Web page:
Copy: Content and programming copyright 1998 WHYY, Inc. All rights reserved. Transcribed by FDCH, Inc. under license from WHYY, Inc. Formatting copyright 1998 FDCH, Inc. All rights reserved. No quotes from the materials contained herein may be used in any media without attribution to WHYY, Inc. This transcript may not be reproduced in whole or in part without prior written permission.
End-Story: Sex Trade Discovered in Former Communist Nations
Date: FEBRUARY 10, 1998
Time: 12:00
Tran: 021002np.217
Head: Karnak/Hwy X
Sect: News; Domestic
Time: 12:55

TERRY GROSS, HOST: What makes one group of musicians who plays screwy music a novelty act? And another group simply witty and playful? Music critic Milo Miles talks about how wildly eclectic taste and the ability to play ironically connect a band from Wisconsin and a band from Brazil.


MILO MILES, FRESH AIR COMMENTATOR: All world music groups are novelty acts in the sense that they are just not the main course of the mainstream in this country.

But world music groups that do a little clowning and make musical jokes immediately risk becoming flat-out novelty acts -- that is, curios; nutty knick-knacks. However, certain rare off-beat bands are not simply buffoons, but jesters -- bold and wise and pointed with their humor.

Two such outfits are the Reptile Palace Orchestra -- pokey types from Wisconsin; and "Karnak," a big batch of zanies from Brazil. The Reptile Palace Orchestra is, naturally, a bit more like a main course here. This is from their third and latest CD, "Hwy X."


And I will survive
For a millennium
And still I thrive

Still I thrive
Still I thrive
Still I thrive
Still I thrive

I kill...

MILES: Now, that's not silly at all, but a wondrously bizarre song about vampires by Michael Hurley (ph). The Reptile Palace Orchestra covers and combines all sorts of mad fiddle music from Turkey and Finland and Armenia and Greece. But what really makes them stand out is their ability to perform a superlative Michael Hurley or a sensitive hoe-down treatment of Jimi Hendrix's "Little Wing."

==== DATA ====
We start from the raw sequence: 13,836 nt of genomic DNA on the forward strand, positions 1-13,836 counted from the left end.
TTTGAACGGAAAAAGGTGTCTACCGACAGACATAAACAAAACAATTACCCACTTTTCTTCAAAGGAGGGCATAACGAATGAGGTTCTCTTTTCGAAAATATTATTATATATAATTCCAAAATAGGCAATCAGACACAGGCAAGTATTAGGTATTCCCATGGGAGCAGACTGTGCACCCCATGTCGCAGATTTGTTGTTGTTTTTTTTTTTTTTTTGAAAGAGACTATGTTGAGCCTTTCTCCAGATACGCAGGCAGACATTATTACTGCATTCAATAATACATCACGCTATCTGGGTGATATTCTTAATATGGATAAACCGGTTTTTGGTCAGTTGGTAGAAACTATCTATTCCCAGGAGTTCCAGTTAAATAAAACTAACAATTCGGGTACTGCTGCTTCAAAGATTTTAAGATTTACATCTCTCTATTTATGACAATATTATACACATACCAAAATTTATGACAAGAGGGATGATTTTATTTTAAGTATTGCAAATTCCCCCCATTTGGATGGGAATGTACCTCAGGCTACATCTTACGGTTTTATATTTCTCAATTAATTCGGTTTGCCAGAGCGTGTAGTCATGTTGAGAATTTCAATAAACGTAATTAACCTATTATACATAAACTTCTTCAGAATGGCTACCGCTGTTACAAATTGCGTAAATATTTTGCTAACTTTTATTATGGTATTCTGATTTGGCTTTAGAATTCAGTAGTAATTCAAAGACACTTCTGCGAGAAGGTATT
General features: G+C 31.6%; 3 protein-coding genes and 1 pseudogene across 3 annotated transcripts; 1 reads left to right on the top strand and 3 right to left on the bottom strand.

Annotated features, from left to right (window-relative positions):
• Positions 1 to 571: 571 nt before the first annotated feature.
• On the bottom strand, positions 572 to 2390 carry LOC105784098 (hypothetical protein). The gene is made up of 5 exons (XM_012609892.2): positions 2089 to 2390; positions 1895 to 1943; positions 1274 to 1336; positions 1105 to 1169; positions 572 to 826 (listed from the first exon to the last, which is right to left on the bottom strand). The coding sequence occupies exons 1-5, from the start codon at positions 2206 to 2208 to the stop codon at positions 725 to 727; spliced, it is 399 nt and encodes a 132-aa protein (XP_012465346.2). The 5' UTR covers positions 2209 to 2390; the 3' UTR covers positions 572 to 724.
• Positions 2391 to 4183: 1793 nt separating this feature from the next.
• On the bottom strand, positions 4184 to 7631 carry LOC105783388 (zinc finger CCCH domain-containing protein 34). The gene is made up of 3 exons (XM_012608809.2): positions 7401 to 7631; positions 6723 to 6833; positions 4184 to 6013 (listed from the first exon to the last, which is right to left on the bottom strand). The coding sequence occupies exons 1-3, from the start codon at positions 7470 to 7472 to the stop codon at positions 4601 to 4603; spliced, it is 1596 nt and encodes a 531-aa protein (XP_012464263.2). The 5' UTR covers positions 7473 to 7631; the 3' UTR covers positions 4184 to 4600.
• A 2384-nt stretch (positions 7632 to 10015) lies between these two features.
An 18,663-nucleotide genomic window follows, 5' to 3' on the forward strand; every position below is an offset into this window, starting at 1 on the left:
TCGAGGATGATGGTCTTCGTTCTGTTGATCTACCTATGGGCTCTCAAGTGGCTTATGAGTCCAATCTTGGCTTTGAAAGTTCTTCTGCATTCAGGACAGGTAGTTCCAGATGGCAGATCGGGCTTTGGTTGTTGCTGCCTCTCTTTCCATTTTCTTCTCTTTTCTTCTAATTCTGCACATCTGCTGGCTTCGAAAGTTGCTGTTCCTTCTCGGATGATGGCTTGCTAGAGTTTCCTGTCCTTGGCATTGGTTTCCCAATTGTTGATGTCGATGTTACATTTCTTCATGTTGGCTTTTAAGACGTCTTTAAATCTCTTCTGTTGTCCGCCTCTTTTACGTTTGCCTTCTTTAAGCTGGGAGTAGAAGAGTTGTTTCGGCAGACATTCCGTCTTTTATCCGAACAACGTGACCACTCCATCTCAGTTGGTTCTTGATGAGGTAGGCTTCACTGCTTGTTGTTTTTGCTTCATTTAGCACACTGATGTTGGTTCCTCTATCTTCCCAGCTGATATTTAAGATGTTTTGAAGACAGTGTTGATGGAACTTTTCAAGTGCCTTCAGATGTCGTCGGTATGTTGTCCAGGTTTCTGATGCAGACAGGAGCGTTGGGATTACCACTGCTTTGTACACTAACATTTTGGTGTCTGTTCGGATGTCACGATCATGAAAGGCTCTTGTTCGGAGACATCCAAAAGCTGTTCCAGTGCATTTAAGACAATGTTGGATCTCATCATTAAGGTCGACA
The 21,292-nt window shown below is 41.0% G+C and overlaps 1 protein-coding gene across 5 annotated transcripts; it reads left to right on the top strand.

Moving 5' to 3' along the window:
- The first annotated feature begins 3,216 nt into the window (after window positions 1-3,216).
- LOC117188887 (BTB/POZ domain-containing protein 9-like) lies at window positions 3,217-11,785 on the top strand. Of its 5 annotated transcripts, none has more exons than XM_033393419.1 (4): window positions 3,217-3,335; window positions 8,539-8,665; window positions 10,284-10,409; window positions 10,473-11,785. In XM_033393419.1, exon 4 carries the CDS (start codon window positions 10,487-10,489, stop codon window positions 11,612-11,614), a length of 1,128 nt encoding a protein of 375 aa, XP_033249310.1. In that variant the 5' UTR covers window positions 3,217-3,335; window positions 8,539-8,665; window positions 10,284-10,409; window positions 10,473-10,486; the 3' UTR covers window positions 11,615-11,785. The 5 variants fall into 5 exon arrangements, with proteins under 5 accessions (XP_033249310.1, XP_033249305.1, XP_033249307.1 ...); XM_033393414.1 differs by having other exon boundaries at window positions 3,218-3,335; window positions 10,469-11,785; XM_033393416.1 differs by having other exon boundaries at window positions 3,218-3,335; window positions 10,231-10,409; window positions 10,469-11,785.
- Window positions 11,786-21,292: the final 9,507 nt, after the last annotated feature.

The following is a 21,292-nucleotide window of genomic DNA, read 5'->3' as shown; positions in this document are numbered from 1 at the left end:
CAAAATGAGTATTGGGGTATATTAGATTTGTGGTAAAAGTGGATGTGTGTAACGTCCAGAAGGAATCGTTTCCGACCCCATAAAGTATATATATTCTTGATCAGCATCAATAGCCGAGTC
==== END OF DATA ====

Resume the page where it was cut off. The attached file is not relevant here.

And in concert, they're liable to take on tunes by Led Zeppelin, "Funkadelic," James Brown, and Richard Thompson -- and make all of them sound suitable for an unfettered string band. The Reptile Palace Orchestra is a direct link back to the days of fearless folk outfits like the "Holy Modal Rounders" (ph).

Brazil's Karnak are more like Frank Zappa goes international.


MILES: Karnak's figglety-figglety methods have reportedly outraged some world music purists. One minute they're singing in Arabic and the rest in Russian. I'd never heard a band quite so eclectic within songs. They switch among Egyptian pop, American rap, Mexican rock and roll, Brazilian drum corps and whatever else, with computer-like speed.

The question is not where does Karnak want to go today, but where are they going in the next measure of music.


MILES: I suspect Karnak irritates purists because the band pokes fun at the whole new-agey concept of one world, unified by music. Karnak's leader Andre Abuhamra (ph) knows the modern ear jumps madly from sound to sound, but he finds it droll -- humanely absurd -- not cosmically beautiful.

Slamming together many types of music carries lots of risk. The Reptile Palace Orchestra has to worry about being merely quaint, and sometimes they reach for material they just cannot grasp. Karnak, on the other hand, should beware of piling on styles as an end in itself, and they need a few more serious moments.

Even if both outfits go haywire at times, I wish there were a dozen more bands with the spunk and imagination of Karnak and the Reptile Palace Orchestra.

GROSS: Milo Miles is music features editor at The Reptile Place Orchestra's album Hwy X is on Omnium Records, while the Karnak debut is on the Tinder label.

Dateline: Milo Miles, Cambridge; Terry Gross, Philadelphia
High: Music critic Milo Miles reviews "Hwy X" by the Reptile Palace Orchestra from Wisconsin, and "Karnak" by the band named Karnak from Brazil.
Spec: Music Industry; Brazil; Karnak; Reptile Palace Orchestra; Hwy X
Please note, this is not the final feed of record
Copy: Content and programming copyright 1998 WHYY, Inc. All rights reserved. Transcribed by FDCH, Inc. under license from WHYY, Inc. Formatting copyright 1998 FDCH, Inc. All rights reserved. No quotes from the materials contained herein may be used in any media without attribution to WHYY, Inc. This transcript may not be reproduced in whole or in part without prior written permission.
End-Story: Karnak/Hwy X
Transcripts are created on a rush deadline, and accuracy and availability may vary. This text may not be in its final form and may be updated or revised in the future. Please be aware that the authoritative record of Fresh Air interviews and reviews are the audio recordings of each segment.